Review by Hannah Straton
Patty Somlo was good at packing her sparse belongings in a box, moving to a different city, and beginning a whole new life. It wasn’t until she met her husband, Richard, that she began to question the true meaning of “home.”
In her memoir Even When Trapped Behind Clouds (WiDi Publishing, 2016), Somlo describes growing up as a child in the military with an often-absent father and a fearful alcoholic mother — and how that led to a transient and free, yet empty life as an adult. Patty was forced to move many times as a child with her military family, so as an adult, Patty found moving was her preferred coping mechanism.
Even When Trapped Behind Clouds is very much a story of place. Beginning in the tropical beaches of Hawaii as a child and bouncing everywhere from Germany to New Jersey, Somlo focuses on her adult life in San Francisco in the majority of the first section. When San Francisco’s gentrification causes an exorbitant increase in cost, she and her husband move to Oregon, marking a change in the narrative. Somlo begins to think of a “home” not as being tied down to an unwanted place, but as a comforting place to which to come back.
Even When Trapped Behind Clouds gives beautiful descriptions of the artsy and colorful downtown life of the many apartments in San Francisco, and the grief Somlo experiences leaving the city feels real due to the well-written descriptions:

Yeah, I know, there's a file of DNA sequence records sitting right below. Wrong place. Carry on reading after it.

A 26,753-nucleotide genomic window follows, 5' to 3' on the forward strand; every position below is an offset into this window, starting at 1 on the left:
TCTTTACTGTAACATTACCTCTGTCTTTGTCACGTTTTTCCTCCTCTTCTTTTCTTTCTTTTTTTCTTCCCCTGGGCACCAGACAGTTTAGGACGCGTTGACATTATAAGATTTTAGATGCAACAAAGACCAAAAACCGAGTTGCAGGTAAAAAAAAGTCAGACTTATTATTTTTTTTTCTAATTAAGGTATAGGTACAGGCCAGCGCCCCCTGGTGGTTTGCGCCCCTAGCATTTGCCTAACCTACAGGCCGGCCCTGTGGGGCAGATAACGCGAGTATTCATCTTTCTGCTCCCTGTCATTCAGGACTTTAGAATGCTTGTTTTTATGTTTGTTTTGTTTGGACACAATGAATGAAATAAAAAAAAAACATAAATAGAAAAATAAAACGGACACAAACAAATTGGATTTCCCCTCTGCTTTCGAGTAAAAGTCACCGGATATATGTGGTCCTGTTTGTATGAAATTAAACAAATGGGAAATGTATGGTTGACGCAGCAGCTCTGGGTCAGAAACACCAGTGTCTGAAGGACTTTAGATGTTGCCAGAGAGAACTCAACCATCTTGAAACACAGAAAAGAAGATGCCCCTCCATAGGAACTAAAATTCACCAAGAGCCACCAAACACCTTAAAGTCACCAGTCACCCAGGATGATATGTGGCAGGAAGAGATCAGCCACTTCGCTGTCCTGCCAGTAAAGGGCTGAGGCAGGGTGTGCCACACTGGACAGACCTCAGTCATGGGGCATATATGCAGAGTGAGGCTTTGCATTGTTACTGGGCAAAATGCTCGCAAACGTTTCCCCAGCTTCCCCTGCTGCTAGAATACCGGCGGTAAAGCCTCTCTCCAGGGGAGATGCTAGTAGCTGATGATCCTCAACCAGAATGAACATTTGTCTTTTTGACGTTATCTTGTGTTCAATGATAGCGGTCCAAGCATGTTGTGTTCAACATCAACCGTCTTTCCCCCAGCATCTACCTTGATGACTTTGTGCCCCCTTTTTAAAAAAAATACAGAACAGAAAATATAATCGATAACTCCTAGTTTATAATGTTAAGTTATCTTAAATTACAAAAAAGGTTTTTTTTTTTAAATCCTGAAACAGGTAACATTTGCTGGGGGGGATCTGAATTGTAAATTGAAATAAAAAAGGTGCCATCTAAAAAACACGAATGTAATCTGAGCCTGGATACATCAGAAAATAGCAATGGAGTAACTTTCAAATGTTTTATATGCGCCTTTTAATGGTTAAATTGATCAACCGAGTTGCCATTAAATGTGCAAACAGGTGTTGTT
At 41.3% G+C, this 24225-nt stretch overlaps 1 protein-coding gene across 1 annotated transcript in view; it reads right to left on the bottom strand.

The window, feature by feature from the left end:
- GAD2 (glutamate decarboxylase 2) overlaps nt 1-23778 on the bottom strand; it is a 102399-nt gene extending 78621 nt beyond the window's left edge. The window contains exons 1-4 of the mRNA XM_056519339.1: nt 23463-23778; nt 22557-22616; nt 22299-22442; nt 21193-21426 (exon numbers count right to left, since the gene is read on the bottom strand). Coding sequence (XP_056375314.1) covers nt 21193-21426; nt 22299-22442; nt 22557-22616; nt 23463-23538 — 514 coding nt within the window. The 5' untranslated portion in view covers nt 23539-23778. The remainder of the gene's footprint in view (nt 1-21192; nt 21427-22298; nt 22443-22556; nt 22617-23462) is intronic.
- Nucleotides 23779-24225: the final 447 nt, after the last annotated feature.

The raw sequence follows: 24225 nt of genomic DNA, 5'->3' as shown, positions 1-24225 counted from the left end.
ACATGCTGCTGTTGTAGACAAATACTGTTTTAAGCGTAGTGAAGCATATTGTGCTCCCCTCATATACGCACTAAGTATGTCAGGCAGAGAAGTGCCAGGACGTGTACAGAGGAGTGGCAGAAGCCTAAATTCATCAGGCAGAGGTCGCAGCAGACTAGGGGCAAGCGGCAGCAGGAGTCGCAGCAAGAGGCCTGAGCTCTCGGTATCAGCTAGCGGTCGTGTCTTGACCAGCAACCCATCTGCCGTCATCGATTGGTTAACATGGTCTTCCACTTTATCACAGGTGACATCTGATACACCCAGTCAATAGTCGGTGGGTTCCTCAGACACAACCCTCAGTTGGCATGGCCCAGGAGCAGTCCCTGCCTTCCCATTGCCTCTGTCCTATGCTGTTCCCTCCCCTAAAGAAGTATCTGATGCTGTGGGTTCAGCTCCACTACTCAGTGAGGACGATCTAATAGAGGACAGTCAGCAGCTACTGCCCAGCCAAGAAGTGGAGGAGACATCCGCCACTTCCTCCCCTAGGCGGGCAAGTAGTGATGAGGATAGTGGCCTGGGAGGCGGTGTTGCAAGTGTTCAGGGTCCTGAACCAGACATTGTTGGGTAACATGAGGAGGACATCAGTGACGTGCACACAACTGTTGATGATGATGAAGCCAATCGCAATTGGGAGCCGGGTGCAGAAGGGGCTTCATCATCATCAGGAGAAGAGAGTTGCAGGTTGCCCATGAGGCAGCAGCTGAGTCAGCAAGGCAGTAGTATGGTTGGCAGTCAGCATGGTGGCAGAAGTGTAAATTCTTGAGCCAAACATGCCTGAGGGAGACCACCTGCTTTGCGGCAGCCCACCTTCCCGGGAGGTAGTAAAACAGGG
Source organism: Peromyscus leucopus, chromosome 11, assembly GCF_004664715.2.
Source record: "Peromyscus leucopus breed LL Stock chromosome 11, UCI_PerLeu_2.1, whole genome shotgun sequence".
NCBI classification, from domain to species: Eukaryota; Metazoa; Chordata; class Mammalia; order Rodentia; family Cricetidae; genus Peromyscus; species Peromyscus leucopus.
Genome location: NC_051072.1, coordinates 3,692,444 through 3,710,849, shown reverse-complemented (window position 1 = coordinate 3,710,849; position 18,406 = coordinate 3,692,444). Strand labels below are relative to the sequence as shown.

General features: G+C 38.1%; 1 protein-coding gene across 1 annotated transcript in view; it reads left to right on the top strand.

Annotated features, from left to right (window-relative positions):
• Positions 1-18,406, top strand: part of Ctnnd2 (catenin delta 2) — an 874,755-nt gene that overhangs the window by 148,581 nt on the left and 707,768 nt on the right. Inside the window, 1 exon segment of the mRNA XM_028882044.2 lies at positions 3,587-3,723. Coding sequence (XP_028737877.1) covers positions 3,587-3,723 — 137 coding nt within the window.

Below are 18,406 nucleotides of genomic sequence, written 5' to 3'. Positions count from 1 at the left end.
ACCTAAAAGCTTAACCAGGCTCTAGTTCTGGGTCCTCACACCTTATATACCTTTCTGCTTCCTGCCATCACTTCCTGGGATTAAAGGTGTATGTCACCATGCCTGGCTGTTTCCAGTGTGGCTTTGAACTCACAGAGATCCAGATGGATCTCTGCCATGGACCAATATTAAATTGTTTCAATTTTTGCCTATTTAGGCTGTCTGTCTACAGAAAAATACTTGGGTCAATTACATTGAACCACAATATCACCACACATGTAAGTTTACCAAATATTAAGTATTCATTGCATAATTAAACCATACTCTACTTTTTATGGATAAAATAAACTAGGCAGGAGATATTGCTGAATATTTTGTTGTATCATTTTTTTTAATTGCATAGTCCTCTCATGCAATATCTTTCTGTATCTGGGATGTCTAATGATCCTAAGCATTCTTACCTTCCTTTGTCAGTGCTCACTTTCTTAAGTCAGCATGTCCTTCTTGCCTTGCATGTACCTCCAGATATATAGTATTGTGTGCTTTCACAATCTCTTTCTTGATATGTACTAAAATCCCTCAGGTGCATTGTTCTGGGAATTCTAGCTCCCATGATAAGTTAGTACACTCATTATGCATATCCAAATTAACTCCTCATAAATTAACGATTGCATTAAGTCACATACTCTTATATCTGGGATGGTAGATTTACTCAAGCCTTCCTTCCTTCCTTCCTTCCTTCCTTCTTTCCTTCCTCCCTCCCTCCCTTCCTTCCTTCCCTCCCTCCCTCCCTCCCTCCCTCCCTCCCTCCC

“There is something so sweet about San Francisco it hurts. I felt it when I moved here 34 years ago, and I feel it today. Especially on these sunny, cloudless days, the city beckons, like a young man with dark soft eyes. The air and light samba in a coupling so exquisite neither can believe it, and the colors of the water and brick, and wood and trees seem squeezed from Picasso’s twisted tubes of paint.”
She crafts the same lovely prose each time she describes a place she’s lived and all situations in her life. Oregon’s exquisite green wilderness can exist simultaneously with her reflections on her worsening depression only because of these intense descriptions.
The book goes beyond the images of cities and landscapes. Somlo explores the concept of art and what it means to create: she compares her experience taking classes in San Francisco with her official art school in Washington D.C. She contemplates how society treats the homeless when walking down the streets of San Francisco and later revisits that topic when she teaches a writing class in an Oregon homeless shelter.
The main criticisms for Even When Trapped Behind Clouds include a slow beginning and a stock-looking cover which does not do the book justice. But don’t let that deter you; Patty Somlo’s picturesque writing, combined with her search for meaning in home and relationships and reflections on the world around her, make When Trapped Behind Clouds worth it. It’s an attractive and compelling story with a larger meaning.
Hannah Straton is a student in the MFA program at George Mason University. She is working on a full length creative nonfiction project about mental illness. Her essays have appeared in Hippocampus Magazine and in the Kudzu Quarterly Review. Follow her on Twitter @hannahstraton. She’s really cool, promise.
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